The advent of new technologies has always been looked upon with suspicion by the incumbent workforce on their relevance and employability. It is true that many of these disruptions were accompanied by a transition period of temporary job loss but were soon followed by recovery and business transformation, adding to the efficiency, higher productivity, and savings in costs.
Historically, the fears have been put to rest each time with the emergence of higher-skilled jobs for the replaced workforce. However, each time, the arrival of new disruptive technologies are escorted with even bolder predictions indicating, ‘this time, it will be different.’
AI is also similarly feared and referred to as much as ‘an existential threat to civilization.’ The impact of AI and automation will indeed be much more profound and broader in scale than previous innovations, and so maybe the scale of complementing disruptions due to jobs replaced by AI. However, AI is poised to create more jobs than it replaces. See https://www.beyond.ai/news/artificial-intelligence-creates-more-jobs/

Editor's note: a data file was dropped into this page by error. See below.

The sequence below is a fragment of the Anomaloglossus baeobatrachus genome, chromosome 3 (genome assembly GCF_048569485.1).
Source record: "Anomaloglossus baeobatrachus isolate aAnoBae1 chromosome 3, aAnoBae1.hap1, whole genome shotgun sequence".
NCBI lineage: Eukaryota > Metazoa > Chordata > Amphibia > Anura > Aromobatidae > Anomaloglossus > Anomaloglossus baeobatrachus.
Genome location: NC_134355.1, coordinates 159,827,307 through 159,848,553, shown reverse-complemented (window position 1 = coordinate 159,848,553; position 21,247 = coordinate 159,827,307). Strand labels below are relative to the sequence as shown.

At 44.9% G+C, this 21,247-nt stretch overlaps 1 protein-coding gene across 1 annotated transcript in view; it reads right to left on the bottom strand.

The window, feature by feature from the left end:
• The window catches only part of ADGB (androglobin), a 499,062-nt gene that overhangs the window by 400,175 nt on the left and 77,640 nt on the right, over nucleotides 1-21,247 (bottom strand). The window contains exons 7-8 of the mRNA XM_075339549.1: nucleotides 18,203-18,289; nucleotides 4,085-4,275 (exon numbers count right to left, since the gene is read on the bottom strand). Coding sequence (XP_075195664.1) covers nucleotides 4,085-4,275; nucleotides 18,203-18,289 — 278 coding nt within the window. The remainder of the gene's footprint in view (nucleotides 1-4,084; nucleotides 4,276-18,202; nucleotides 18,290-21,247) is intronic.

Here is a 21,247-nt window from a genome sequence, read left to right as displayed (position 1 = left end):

Automation has been a continuous process since the Industrial revolution 1.0 and has led to the replacement of low skill, menial, repetitive jobs with higher-skilled ones. In the past, such disruption due to automation may have been once in a lifetime event for the workforce, and they could be retrained, upskilled for other jobs. The same will not be as straightforward this time, as AI will continue to generate new opportunities and employment; however, it will demand us to continually upskill, learn, unlearn, relearn on the go and on our own.
In such a world, one needs to be a lifelong learner, and the most critical skill is being a self-learner and knowing how to learn. It may just be the crisis we need to address the long-pending overhaul of the education sector.